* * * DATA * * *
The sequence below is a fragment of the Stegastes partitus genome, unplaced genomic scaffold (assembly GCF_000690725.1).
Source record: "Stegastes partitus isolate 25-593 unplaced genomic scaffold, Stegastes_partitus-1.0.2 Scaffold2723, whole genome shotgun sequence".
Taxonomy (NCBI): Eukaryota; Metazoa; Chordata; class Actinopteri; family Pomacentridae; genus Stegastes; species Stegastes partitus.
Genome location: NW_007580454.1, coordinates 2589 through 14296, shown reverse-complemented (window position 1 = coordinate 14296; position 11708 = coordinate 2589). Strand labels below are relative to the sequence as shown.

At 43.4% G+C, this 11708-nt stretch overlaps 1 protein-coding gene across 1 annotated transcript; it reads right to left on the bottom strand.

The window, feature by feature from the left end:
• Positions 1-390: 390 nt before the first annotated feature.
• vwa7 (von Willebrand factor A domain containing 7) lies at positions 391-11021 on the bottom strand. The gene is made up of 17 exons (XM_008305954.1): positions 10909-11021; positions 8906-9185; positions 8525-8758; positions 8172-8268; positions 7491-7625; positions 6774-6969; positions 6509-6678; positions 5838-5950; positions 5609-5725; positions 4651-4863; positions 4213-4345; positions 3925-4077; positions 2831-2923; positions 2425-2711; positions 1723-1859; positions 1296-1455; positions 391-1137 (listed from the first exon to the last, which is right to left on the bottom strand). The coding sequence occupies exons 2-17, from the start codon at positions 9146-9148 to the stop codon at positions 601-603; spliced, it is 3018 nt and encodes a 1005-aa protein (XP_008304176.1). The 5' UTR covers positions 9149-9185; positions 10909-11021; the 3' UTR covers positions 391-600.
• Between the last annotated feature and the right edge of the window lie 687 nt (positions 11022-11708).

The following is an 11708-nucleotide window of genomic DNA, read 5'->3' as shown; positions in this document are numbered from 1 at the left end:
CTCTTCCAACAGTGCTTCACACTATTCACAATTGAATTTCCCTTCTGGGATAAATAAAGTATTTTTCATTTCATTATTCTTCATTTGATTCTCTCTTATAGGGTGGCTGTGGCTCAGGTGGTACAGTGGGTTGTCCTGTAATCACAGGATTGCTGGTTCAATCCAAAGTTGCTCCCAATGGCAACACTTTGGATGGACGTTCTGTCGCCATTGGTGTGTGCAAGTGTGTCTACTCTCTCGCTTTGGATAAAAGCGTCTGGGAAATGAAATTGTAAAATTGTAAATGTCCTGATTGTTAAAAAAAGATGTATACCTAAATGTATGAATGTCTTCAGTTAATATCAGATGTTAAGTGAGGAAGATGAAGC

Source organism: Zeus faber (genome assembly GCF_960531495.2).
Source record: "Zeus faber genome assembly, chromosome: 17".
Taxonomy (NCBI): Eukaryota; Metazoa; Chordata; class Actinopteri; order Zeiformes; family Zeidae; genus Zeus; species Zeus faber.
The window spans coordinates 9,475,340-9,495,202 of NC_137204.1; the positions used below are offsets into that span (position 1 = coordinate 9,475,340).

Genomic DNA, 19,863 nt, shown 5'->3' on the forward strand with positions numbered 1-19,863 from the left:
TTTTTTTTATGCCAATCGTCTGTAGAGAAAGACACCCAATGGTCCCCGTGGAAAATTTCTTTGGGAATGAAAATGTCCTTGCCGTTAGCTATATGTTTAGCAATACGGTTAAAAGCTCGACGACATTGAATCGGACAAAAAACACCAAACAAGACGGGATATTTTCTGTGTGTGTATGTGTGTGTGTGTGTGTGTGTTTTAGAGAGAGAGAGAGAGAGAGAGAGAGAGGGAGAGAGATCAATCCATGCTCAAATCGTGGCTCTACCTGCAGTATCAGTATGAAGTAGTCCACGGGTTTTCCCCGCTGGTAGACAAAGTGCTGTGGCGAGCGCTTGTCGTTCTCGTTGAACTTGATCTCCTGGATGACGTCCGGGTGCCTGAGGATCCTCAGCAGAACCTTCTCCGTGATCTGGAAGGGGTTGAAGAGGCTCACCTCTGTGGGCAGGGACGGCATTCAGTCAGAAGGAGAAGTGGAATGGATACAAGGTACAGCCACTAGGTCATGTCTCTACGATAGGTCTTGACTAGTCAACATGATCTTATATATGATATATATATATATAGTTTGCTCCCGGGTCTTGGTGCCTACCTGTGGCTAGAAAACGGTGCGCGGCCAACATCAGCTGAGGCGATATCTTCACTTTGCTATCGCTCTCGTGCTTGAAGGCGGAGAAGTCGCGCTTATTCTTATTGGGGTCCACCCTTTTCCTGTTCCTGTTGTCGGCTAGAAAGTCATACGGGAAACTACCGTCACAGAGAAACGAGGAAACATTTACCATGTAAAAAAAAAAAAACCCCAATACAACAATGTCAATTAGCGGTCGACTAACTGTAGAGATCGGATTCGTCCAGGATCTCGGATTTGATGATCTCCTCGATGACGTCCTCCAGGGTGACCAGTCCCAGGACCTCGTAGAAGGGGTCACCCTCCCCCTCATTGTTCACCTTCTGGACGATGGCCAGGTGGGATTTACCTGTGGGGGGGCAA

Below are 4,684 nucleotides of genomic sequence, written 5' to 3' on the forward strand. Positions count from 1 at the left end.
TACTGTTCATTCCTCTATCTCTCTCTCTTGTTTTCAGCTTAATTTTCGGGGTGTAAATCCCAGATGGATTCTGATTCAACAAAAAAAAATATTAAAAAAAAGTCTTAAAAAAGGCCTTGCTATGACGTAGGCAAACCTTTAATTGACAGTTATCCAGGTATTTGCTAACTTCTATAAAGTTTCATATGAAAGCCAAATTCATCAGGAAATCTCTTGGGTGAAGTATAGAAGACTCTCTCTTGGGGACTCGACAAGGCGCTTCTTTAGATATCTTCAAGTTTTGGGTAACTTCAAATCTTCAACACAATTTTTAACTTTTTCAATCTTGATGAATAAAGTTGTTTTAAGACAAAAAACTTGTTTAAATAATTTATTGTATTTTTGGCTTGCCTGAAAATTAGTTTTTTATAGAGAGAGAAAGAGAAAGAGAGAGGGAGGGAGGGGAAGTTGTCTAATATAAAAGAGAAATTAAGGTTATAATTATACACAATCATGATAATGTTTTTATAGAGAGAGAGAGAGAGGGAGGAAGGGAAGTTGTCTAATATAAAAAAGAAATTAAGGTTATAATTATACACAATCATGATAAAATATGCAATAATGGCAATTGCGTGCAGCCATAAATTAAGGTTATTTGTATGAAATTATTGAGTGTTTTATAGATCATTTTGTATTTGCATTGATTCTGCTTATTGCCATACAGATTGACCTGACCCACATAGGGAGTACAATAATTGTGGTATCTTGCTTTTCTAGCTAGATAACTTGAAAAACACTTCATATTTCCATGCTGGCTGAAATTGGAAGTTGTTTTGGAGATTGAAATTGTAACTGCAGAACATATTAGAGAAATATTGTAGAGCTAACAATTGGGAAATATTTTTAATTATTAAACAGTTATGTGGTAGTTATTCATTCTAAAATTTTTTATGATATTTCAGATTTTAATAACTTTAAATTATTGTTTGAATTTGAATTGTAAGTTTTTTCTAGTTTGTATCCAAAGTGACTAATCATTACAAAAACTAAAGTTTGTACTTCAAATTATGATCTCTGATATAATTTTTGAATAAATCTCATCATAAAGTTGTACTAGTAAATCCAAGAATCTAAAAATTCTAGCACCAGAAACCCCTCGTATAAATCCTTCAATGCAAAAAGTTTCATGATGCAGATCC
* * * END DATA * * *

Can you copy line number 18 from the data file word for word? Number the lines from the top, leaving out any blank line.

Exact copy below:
Below are 4,684 nucleotides of genomic sequence, written 5' to 3' on the forward strand. Positions count from 1 at the left end.